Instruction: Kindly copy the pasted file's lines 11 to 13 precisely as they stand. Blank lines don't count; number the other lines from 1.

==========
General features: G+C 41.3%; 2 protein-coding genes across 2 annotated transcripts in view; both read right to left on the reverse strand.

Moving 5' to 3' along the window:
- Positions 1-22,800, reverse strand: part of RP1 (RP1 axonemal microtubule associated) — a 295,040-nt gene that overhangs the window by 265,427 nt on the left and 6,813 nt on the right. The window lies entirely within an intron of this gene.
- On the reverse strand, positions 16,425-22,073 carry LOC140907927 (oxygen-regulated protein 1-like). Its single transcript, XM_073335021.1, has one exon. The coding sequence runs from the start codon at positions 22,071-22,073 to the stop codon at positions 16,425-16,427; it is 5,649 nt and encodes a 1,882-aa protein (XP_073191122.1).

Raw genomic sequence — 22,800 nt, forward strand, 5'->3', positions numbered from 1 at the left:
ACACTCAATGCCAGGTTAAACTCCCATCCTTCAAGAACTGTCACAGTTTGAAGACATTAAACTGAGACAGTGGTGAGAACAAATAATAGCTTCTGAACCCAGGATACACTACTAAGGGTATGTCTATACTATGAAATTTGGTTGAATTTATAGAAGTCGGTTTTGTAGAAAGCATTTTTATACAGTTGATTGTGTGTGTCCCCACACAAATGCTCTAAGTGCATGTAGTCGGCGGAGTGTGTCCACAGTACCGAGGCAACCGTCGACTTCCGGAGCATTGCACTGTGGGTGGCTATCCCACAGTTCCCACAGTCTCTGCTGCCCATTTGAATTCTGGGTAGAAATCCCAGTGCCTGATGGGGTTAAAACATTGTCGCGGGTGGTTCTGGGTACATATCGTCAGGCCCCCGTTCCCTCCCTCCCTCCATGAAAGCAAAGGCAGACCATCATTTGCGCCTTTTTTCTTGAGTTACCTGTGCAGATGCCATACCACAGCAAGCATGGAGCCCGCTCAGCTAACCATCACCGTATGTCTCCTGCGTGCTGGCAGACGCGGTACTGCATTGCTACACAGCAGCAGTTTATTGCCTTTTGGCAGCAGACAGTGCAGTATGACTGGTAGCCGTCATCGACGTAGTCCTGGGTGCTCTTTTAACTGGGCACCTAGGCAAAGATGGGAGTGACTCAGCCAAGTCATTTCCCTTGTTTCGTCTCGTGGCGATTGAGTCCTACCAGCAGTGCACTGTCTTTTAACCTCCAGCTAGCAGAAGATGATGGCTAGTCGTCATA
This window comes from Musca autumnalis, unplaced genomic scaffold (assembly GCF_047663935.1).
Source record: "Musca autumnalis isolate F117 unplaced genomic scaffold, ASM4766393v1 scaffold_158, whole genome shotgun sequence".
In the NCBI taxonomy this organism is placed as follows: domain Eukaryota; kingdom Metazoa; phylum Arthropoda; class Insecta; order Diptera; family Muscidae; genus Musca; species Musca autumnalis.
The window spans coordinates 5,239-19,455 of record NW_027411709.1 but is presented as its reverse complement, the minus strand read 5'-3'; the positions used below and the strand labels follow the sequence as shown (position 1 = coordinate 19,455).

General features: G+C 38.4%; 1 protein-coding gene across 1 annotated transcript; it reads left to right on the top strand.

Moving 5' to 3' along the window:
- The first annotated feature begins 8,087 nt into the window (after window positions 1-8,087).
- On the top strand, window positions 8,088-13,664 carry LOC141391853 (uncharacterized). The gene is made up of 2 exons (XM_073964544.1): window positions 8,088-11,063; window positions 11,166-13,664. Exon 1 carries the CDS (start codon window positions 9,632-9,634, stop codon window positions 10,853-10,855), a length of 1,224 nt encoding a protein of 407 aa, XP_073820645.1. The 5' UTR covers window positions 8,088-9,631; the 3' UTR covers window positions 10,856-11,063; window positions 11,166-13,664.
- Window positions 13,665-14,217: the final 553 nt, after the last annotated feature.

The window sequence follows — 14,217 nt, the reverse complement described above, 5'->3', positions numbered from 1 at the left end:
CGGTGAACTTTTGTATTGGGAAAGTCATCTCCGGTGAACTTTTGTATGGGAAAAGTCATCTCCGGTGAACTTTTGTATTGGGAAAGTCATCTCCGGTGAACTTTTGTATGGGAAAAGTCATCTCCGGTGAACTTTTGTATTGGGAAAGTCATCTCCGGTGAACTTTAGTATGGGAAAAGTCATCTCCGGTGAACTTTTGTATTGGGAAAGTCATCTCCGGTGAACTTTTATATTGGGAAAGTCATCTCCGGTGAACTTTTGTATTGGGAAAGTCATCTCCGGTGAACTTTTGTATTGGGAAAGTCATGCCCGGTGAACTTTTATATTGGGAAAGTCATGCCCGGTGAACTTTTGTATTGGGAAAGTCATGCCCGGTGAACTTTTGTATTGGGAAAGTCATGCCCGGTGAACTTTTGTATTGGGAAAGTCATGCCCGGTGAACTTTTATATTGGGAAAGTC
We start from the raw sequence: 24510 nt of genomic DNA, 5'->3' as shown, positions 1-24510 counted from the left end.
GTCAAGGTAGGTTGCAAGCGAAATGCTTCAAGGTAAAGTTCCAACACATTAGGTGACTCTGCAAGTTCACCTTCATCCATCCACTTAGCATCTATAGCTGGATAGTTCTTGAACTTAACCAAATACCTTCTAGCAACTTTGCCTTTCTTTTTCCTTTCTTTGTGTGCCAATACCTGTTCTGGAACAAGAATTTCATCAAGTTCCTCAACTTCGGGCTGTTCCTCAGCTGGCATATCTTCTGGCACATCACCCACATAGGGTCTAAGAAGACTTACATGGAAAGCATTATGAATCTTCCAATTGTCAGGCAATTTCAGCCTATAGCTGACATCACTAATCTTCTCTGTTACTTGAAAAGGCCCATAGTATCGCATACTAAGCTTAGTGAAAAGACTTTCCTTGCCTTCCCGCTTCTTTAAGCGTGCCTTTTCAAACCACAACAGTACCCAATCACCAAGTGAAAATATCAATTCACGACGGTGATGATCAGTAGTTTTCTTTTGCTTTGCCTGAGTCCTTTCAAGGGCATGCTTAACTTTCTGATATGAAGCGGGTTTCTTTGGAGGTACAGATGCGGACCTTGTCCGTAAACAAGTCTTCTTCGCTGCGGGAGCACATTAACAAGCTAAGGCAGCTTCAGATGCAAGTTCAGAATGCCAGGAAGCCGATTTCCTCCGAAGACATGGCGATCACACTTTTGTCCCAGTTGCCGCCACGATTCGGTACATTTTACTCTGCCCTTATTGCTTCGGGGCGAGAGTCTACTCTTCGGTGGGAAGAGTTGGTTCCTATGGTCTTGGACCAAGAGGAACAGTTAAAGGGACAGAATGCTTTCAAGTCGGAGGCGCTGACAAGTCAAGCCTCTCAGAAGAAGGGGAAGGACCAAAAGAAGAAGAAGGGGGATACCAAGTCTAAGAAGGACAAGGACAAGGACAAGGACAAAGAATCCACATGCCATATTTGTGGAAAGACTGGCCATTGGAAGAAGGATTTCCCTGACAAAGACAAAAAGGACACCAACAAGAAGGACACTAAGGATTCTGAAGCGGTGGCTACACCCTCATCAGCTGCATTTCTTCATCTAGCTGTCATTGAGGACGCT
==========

General features: G+C 38.4%; 1 protein-coding gene across 1 annotated transcript; it reads left to right on the top strand.

Moving 5' to 3' along the window:
- The first annotated feature begins 8,087 nt into the window (after window positions 1-8,087).